Investigator: Glenn Cowan, PhD thesis.
Once the dominant tool for simulating dynamical systems,
analog computers faded from use in the 1960s and 1970s. These physically large
systems were time consuming to program and required a great deal of user
expertise. Nonlinear partial differential equations, stiff systems of ordinary
differential equations and stochastic differential equations are still
potentially time consuming to simulate on a digital computer. Modern analog VLSI
allows for the design of electronically programmable, tunable, small, and
lowpower analog computers, thereby eliminating many of the problems that
plagued conventional analog computers.
G. Cowan, R. Melville, and Y. Tsividis, “A VLSI analog computer / digital computer accelerator,” Journal of SolidState Circuits, vol. 41, no. 1, pp 4253, Jan. 2006. Y. Tsividis, G. Cowan, Y. W. Li, and K. Shepard, “ContinuousTime DSPs, Analog/Digital Computers and Other MixedDomain Circuits,” Proceedings of the 31st European SolidState Circuits Conference (ESSCIRC), 2005, pp 113116. G. Cowan, R. Melville, and Y. Tsividis, “A VLSI analog computer/coprocessor for a digital computer,” Proceedings of the International SolidState Circuits Conference (ISSCC), February 2005, pp 8283, 586.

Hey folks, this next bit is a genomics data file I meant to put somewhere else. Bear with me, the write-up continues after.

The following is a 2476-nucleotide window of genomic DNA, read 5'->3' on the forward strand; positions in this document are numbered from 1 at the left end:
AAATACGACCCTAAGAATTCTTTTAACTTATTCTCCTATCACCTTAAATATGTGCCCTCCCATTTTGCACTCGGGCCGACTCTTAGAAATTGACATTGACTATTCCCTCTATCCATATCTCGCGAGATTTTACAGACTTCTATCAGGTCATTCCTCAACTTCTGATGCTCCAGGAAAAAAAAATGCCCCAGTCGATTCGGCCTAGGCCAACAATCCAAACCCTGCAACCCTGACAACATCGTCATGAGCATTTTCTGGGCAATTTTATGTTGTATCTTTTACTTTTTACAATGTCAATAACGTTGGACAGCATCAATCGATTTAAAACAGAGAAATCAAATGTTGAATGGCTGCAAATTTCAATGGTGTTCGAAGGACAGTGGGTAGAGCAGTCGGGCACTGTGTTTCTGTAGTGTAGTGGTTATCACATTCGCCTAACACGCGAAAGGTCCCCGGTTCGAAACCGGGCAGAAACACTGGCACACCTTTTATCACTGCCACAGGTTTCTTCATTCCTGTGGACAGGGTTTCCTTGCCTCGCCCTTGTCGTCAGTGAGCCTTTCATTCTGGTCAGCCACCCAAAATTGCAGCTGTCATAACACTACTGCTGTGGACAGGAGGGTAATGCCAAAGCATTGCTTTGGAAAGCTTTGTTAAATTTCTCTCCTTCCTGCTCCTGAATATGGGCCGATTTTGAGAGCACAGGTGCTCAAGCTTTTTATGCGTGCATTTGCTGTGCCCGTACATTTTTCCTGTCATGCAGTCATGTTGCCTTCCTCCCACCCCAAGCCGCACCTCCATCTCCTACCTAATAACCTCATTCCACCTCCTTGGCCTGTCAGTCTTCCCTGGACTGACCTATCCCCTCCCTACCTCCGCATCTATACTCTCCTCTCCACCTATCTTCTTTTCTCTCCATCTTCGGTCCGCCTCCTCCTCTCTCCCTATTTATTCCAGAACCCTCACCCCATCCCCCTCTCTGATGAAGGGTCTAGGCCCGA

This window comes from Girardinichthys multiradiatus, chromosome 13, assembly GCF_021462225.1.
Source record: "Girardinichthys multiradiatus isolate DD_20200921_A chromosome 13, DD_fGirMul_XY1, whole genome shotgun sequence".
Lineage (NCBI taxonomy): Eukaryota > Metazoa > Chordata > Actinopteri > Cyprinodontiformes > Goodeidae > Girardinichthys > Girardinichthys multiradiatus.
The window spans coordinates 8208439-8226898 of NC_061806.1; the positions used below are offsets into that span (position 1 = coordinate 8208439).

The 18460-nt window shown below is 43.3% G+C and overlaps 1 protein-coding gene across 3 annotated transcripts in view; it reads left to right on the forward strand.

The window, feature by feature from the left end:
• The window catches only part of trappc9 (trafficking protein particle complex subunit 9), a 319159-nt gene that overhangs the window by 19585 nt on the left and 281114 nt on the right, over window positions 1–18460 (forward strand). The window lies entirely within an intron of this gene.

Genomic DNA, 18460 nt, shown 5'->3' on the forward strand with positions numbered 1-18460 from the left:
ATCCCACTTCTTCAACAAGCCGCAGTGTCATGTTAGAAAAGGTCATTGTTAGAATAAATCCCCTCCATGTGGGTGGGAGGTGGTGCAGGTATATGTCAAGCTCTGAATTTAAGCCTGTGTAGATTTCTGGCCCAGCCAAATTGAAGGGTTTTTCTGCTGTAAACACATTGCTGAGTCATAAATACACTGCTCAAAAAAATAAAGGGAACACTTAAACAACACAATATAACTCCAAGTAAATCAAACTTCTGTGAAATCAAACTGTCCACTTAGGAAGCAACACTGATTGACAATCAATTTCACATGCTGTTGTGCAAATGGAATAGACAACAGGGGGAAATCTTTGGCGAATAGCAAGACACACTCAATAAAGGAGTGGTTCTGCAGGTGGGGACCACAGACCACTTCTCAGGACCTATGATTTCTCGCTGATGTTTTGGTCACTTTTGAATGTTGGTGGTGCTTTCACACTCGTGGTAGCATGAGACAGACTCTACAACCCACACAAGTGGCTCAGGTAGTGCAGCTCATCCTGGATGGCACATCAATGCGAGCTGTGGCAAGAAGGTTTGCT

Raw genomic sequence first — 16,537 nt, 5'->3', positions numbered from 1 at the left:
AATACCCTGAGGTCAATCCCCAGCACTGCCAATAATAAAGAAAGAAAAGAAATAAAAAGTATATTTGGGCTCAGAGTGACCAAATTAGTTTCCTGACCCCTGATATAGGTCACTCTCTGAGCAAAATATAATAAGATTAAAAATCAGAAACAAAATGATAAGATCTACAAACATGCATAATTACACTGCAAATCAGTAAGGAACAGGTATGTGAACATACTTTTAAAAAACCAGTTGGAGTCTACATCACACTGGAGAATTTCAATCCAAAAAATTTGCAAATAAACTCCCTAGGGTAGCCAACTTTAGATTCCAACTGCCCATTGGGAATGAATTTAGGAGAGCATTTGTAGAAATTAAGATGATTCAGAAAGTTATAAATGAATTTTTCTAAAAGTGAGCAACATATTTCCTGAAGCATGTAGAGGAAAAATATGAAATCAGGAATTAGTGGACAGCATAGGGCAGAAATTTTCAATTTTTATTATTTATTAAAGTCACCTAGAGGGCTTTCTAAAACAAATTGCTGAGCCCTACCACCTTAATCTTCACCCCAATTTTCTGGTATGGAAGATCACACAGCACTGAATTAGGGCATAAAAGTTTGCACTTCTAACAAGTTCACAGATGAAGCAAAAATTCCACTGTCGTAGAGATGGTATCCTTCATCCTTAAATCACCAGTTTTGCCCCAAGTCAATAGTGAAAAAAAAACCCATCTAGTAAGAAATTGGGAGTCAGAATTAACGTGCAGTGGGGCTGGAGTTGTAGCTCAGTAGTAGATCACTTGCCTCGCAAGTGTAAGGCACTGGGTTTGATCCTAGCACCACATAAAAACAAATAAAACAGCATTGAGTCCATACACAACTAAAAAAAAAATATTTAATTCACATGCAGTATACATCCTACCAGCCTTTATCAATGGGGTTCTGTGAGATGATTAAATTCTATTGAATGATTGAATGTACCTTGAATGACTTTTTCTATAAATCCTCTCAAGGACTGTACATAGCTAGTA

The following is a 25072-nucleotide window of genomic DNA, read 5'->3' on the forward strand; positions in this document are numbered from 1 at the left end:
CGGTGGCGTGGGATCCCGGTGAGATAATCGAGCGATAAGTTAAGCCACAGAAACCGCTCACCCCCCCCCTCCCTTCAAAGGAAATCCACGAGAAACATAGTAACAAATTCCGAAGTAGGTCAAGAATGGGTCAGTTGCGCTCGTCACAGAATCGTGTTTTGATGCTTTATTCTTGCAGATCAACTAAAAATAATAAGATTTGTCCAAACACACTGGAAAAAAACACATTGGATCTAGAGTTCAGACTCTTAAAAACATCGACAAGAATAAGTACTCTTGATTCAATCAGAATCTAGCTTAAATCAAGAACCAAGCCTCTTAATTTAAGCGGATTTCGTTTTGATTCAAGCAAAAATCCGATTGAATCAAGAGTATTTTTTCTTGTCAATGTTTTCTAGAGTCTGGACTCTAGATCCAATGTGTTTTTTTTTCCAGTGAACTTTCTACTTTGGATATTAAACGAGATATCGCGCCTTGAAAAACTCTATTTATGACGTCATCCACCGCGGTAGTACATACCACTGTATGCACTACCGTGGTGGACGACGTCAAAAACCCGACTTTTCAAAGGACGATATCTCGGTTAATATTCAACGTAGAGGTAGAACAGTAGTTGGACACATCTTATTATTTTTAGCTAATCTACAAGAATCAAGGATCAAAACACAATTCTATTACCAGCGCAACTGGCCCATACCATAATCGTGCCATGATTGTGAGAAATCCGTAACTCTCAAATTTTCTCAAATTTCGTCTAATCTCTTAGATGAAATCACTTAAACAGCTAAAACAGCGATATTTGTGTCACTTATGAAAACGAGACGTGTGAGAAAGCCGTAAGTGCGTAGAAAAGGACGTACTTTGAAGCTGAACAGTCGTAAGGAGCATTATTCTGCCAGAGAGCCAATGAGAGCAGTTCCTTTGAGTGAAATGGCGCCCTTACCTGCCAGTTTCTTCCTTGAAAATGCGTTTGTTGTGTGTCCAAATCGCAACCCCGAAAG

Phone: 5148482424 ext. 4108  email: gcowan AT ece.concordia.ca